“I normally say I’m an accountant, with the whitest teeth in the world.”
He dumbs down his camera-ready style.
Arrests at immigration aren’t unusual for Martyn,
“I dumb it down. I come across boring, always appear monosyllabic (but) your personality will be, sort of, beaten out of you in immigration.”
“I’m normally arrested in most immigration and passport controls anyway because they say I’m a terrorist.”
One incident where he was frog marched off a flight to Australia during a layover in Los Angeles, he recalls that during his interrogation he told the police officer, “The worst thing I’m going to do to you is give you a bad manicure.” That, he says went “down like a lead balloon.” He was stuck in LA for 5 days, because Australian immigration had banned him for explanations not made clear.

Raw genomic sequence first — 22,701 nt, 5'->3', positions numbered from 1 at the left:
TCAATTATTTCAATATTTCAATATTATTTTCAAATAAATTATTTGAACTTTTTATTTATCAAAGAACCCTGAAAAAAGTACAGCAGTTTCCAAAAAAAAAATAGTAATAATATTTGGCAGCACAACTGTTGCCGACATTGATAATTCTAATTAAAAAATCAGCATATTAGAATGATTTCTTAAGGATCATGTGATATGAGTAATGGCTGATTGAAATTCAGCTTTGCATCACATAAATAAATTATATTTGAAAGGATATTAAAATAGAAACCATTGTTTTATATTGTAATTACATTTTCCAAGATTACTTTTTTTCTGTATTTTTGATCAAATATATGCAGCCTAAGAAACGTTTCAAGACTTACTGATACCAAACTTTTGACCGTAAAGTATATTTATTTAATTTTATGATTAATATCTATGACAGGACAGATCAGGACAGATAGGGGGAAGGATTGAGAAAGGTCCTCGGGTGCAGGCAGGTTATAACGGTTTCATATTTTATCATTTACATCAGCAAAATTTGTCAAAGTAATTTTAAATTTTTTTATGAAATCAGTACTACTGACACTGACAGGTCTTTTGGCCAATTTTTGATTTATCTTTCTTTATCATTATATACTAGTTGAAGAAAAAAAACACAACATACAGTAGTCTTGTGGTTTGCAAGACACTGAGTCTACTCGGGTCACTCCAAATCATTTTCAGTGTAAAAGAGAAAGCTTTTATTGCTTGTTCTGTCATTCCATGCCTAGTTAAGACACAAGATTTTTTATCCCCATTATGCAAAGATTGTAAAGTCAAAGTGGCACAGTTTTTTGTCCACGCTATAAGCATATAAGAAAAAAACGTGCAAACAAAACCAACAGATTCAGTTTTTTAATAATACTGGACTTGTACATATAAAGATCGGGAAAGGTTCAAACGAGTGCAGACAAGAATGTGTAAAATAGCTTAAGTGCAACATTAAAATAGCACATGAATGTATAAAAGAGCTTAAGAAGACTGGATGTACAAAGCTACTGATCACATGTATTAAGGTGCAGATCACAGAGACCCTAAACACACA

So is he on government files?
“Yes! I am the Gremlin in the Kremlin. I mean, please”, he jokes.
Beside travel, Russia is Martyn’s passion and it’s clear, having lived there for nearly 9 years, he loves the culture, the people and shows a deeper understanding of its intricacies.
“I’m a strong Russophile and I will always culturally, kind of, defend Russia historically, emotionally, physically. Not that I think they’re right always, but just because I goddamn know that country better than anybody I know, including most Russians.
“I’ve dated them, I’ve lived and breathed it, from one star to five-star. Private jets with oligarchs to crazy poor students. I just know it so well. I get their objectives and their emotional reasoning behind what they’ve been through in the past 400 years. (It) really gives the reasons for the behaviour they have today.”
Having lived in Russia both pre and post the recent anti-gay law means that he has first hand experience of how life in Russia has changed for the gay community.
“I have a lot to say about Russia and the LGBT scene. Especially because it doesn’t come from RT telling me what to say. It doesn’t come from me reading a book. It comes from me being an out gay man living in Russia for eight years, ten months. All of it is from personal experience.